dbpulvino at hotmail.com
Tue Oct 3 20:13:24 EDT 2006
Reading this, I guess you don't necessarily buy off on the turbo culpability
theory? Jeff, were you able to solve your problem by replacing/rebuilding
the 924 turbo?
> > Derek,
> > The oil burning that you are describing sounds like a turbo going bad to
> > If, as was mentioned in an earlier post, you have smoke on long
> > then I would suspect valve seals. If you don't get smoking on long
> > deceleration then it is most likely turbo seals starting to fail. The
> > of smoke on acceleration after idling sounds like too much smoke for a
> > seal problem to me.
>Could be, Jeff. If so, one would find the intake plumbing from turbo to
>throttle body flooded with oil. An easy check Derek. This intake piping and
>the IC will usually be lightly oil wetted inside, but not flooded.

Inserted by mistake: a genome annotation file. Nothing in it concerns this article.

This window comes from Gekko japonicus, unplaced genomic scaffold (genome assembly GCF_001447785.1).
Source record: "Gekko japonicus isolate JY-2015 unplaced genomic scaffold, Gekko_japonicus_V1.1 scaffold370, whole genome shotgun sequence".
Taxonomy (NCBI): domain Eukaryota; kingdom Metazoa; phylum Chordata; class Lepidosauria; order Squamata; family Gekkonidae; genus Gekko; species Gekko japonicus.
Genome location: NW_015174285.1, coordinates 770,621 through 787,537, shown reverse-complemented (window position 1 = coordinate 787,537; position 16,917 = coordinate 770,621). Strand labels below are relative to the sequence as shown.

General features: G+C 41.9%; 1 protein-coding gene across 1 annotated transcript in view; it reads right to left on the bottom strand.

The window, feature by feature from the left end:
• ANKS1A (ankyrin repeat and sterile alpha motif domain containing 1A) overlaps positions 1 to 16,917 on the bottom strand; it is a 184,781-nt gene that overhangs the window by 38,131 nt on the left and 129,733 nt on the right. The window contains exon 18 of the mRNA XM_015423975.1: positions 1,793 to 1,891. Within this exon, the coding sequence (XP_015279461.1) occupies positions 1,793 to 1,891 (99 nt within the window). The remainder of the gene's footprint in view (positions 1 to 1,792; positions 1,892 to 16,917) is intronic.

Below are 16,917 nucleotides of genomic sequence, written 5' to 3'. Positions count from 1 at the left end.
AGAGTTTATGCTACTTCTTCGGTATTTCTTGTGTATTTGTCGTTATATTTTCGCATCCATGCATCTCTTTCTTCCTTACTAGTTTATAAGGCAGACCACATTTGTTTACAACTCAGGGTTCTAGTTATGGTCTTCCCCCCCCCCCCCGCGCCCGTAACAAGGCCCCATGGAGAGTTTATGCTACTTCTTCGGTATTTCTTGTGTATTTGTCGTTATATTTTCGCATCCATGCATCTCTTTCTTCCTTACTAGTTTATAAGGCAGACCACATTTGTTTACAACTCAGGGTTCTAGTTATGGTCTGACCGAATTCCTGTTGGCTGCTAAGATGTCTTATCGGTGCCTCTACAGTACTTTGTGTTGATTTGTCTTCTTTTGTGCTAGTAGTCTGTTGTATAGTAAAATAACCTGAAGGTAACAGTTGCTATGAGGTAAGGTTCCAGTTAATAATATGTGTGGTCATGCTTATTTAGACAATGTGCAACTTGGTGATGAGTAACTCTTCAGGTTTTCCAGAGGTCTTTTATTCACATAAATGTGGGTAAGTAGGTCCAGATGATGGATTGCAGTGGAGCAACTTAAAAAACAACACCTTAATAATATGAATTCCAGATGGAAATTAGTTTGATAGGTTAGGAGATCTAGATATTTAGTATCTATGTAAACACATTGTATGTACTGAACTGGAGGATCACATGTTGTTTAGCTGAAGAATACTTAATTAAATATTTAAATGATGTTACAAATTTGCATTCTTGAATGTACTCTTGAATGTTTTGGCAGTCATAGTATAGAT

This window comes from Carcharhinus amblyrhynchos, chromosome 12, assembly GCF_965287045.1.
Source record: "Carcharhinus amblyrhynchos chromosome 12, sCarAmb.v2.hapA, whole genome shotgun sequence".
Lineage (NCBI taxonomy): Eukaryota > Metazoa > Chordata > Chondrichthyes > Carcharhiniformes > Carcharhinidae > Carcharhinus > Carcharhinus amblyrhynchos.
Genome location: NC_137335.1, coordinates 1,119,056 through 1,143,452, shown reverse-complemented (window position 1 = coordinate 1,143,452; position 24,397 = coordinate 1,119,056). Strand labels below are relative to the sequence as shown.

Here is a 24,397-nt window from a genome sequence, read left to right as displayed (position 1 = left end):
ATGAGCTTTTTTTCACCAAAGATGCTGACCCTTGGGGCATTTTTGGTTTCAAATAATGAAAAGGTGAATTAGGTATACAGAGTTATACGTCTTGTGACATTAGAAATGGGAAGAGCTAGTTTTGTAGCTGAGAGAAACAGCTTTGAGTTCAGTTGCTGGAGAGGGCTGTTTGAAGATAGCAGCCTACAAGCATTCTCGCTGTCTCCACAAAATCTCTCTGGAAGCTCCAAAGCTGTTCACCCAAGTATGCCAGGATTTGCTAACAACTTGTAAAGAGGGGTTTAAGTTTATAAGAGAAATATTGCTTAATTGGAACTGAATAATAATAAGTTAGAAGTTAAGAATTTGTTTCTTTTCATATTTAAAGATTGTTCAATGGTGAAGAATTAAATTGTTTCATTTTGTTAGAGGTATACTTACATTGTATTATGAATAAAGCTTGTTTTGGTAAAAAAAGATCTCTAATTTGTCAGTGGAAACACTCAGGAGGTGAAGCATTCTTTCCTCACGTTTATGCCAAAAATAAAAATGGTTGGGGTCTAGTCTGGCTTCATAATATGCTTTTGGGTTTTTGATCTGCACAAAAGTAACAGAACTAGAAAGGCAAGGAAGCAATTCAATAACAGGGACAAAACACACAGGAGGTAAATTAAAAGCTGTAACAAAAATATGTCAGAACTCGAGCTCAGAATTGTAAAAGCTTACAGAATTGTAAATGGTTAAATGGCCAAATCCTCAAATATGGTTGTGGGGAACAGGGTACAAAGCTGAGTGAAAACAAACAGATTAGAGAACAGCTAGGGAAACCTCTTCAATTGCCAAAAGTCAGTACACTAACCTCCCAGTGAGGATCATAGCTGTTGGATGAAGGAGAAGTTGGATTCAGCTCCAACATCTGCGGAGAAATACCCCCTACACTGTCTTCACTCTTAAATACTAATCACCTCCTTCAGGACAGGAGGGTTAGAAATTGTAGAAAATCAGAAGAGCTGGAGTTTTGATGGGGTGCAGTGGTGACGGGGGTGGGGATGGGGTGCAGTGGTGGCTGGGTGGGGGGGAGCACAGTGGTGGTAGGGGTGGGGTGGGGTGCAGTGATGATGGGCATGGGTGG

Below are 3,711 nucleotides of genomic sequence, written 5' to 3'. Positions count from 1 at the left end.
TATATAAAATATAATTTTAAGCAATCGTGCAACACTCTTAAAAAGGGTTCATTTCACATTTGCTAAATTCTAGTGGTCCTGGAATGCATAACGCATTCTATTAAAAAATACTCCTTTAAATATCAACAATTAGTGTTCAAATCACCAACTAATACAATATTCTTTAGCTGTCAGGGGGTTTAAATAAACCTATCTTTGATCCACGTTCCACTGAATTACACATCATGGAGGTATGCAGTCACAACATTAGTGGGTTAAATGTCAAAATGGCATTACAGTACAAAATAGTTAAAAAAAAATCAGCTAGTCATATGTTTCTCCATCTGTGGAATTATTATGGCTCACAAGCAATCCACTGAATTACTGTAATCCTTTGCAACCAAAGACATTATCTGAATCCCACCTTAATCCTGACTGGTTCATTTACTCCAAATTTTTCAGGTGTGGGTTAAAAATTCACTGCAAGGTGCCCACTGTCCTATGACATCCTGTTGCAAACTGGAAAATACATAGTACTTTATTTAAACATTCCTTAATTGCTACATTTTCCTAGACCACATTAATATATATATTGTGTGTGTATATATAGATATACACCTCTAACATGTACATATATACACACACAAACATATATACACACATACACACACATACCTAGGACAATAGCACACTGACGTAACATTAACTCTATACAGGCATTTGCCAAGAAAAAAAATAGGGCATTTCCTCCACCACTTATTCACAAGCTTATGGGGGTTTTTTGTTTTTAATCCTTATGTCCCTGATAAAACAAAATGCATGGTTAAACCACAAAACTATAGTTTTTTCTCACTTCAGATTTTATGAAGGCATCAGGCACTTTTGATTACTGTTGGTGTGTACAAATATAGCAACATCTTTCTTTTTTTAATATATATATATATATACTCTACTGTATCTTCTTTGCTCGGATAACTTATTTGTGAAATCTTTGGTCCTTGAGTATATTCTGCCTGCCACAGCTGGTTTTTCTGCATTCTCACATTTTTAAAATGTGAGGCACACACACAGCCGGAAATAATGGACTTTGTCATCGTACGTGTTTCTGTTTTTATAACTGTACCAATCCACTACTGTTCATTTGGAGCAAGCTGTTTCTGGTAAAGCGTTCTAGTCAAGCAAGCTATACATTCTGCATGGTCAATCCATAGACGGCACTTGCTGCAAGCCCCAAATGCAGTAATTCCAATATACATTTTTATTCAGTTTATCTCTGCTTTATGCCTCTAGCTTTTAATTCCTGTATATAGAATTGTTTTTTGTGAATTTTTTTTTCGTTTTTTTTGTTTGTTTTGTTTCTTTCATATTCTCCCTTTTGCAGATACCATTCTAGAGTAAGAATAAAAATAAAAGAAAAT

> > The smoking on long idling is exactly what would happen on my Porsche
> > Turbo and my Audi 5000CS Turbo when the turbo seals were failing.
> > when the car idled for any length of time with the oil pressure being
> > it would allow a lot of oil past the seals. As soon as you accelerate
> > burn the excess oil out of the turbo at a fast rate which makes a huge
> > of smoke. Under normal running conditions the oil pressure was
> > keep the seals from leaking on the turbo.
>Not the likely scenario, Jeff. There is lots of oil storage area from the
>turbo to the TB from a leaking turbo, but nothing excepting the cylinder
>a valve stem seal leak to go. Turbo seals are labyrinth, not contact seals
>and are on the drain sides of the bearing, not the pressure side. Their
>leakage is not supply pressure dependant, but is primarily turbo bearing
> > Jeff Bernstein
> > Canton, Oh
More information about the 200q20v